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A few things to be aware of that we wished we'd known during our implementation:With many of the costing methods, you must perform an inventory closing procedure to finalize the costs. Until that is done, your product costs can (and probably will) be off vs. your expectations. AX breaks down postings into Physical (based on the cost shown on the PO, posted upon receipt) and Financial (posted upon invoicing). So, if your PO doesn't include freight cost, or at least a good estimate for it, this can cause costing issues - especially if the invoice isn't posted in the same month as the physical receipt. Standard cost avoids this by using a fixed cost and posting difference to a variance account, so it may be a good choice for ease of use, but as the others have said - it's not going to include anything you don't build into that standard and it's not going to ever reflect actual costs.We came from an ERP system where we were using a rolling weighted average for costs. During all of our discussions with our partner during implementation, we referred to it as "Weighted Average" - that's just how we knew it - and our partner did not do anything to educate us on the various costing methods in AX and how they worked, nor dig into what our method was truly doing. Consequently, we went live AX's Weighted Average method and spent months trying to figure out how the hell AX was calculating our costs. We've adjusted to it now, but probably should have used the "weighted average dated" method, or perhaps "moving average". In short, we suffered from both a failure to communicate and not knowing what we didn't know.Here are a couple of things which may help you avoid some of that:Inventory Costing methods in MS Dynamics Ax 2012Inventory valuation report and cost price not producing expected result - Microsoft Dynamics AX Community Forum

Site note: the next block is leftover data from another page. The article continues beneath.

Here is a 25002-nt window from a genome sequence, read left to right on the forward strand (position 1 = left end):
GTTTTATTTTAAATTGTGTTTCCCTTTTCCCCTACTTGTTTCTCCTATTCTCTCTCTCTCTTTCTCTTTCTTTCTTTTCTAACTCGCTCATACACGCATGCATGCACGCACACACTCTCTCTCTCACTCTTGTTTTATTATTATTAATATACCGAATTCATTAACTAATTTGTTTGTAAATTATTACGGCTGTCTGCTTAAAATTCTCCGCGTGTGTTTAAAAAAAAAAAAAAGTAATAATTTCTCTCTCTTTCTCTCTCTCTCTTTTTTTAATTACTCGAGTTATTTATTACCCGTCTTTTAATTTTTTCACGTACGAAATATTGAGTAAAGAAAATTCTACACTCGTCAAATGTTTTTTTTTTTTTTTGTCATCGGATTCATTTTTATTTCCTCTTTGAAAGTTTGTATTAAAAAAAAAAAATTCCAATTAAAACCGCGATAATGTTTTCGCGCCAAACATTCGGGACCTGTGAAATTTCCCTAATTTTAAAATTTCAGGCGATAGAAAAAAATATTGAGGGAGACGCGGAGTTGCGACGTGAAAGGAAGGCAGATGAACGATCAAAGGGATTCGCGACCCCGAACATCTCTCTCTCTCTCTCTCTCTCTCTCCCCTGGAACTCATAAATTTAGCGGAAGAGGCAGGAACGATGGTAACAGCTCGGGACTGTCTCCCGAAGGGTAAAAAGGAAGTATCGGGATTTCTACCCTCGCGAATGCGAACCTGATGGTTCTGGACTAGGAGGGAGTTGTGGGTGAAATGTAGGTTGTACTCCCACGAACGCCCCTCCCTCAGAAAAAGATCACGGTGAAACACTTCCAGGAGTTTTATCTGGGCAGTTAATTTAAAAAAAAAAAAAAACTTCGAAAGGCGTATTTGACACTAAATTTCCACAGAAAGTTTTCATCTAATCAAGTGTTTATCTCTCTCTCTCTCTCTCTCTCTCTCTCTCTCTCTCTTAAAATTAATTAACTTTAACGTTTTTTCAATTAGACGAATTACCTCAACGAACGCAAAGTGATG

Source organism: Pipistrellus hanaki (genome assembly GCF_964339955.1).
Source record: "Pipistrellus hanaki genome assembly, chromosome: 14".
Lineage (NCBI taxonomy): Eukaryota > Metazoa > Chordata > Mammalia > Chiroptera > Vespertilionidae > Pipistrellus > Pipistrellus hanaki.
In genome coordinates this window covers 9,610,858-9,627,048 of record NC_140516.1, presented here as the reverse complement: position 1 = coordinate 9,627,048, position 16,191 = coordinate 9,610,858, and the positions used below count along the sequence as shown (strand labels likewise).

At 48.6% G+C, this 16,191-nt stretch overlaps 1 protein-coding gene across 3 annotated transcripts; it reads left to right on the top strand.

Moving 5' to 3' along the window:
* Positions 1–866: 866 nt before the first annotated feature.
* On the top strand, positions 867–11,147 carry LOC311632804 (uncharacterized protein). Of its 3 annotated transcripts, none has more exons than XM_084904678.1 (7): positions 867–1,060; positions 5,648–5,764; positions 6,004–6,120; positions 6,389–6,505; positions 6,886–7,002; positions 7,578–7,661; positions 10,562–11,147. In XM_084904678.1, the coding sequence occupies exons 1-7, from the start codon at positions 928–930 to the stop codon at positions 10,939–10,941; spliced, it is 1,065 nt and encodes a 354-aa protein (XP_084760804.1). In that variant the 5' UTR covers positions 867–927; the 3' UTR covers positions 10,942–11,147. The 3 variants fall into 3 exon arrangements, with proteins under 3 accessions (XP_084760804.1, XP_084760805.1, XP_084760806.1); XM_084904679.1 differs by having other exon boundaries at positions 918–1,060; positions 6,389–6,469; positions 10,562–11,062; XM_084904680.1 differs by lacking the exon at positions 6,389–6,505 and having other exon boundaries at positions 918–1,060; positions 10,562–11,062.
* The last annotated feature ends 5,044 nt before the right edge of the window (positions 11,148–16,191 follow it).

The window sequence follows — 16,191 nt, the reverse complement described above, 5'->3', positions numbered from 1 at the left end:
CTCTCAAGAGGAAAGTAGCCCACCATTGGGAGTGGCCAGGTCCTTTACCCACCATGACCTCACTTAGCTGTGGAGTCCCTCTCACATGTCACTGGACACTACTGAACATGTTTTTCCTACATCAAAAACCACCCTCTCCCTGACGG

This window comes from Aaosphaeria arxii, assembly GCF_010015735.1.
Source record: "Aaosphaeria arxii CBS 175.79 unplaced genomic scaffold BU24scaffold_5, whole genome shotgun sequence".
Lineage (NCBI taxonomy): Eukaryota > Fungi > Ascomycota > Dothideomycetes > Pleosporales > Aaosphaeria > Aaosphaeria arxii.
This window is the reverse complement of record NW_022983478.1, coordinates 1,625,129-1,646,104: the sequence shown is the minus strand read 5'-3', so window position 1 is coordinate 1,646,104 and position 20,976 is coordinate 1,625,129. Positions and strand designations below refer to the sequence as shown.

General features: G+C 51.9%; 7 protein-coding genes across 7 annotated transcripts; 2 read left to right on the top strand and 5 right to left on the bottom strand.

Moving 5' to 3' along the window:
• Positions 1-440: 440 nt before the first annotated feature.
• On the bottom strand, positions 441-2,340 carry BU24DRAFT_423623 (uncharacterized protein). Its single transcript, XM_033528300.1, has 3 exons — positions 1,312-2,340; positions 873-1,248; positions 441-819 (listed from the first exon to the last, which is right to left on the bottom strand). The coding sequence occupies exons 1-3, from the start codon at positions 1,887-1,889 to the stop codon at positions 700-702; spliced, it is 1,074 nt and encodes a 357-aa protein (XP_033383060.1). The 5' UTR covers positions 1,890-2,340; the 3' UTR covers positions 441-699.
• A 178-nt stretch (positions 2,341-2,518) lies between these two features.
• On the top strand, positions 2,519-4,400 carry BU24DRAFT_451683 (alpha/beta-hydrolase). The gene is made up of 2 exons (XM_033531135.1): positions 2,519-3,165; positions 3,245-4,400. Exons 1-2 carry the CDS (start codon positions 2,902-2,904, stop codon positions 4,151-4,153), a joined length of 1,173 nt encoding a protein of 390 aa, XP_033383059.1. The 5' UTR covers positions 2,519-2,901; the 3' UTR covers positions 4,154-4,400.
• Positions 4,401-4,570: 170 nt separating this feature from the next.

The first link provides a quick, and understandable, overview of the various costing options in AX. The second is a question I asked on the Microsoft AX forum and the community responses finally helped me understand what was going on inside AX's engine.I'm off topic from your standard cost question, I know, but we are also a process manufacturer and I cannot overemphasize the need to educate yourself on AX's inventory costing methods during the implementation so that you can successfully communicate your goals to your partner's team.I highly recommend you start a new thread if you have more general costing questions so that this one doesn't go further afield. Just based on your question, it doesn't sound like standard cost is going to give you the results you are looking for.
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